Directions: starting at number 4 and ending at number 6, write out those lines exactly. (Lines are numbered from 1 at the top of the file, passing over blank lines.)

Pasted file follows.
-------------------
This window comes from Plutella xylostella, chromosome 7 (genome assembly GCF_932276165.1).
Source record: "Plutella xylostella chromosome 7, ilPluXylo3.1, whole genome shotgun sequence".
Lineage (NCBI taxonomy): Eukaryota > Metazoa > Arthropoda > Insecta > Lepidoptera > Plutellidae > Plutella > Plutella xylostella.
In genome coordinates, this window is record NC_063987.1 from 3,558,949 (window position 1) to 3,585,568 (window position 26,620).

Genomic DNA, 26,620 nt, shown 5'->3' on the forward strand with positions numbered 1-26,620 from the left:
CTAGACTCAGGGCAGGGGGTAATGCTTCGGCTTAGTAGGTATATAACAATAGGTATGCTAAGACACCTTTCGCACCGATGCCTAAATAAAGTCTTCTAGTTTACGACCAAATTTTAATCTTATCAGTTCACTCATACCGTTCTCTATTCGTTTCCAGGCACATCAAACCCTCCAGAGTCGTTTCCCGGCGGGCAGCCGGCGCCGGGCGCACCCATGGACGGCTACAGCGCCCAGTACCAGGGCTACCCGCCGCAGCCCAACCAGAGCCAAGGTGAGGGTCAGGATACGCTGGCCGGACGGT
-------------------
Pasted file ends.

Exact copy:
In genome coordinates, this window is record NC_063987.1 from 3,558,949 (window position 1) to 3,585,568 (window position 26,620).

Genomic DNA, 26,620 nt, shown 5'->3' on the forward strand with positions numbered 1-26,620 from the left:
CTAGACTCAGGGCAGGGGGTAATGCTTCGGCTTAGTAGGTATATAACAATAGGTATGCTAAGACACCTTTCGCACCGATGCCTAAATAAAGTCTTCTAGTTTACGACCAAATTTTAATCTTATCAGTTCACTCATACCGTTCTCTATTCGTTTCCAGGCACATCAAACCCTCCAGAGTCGTTTCCCGGCGGGCAGCCGGCGCCGGGCGCACCCATGGACGGCTACAGCGCCCAGTACCAGGGCTACCCGCCGCAGCCCAACCAGAGCCAAGGTGAGGGTCAGGATACGCTGGCCGGACGGT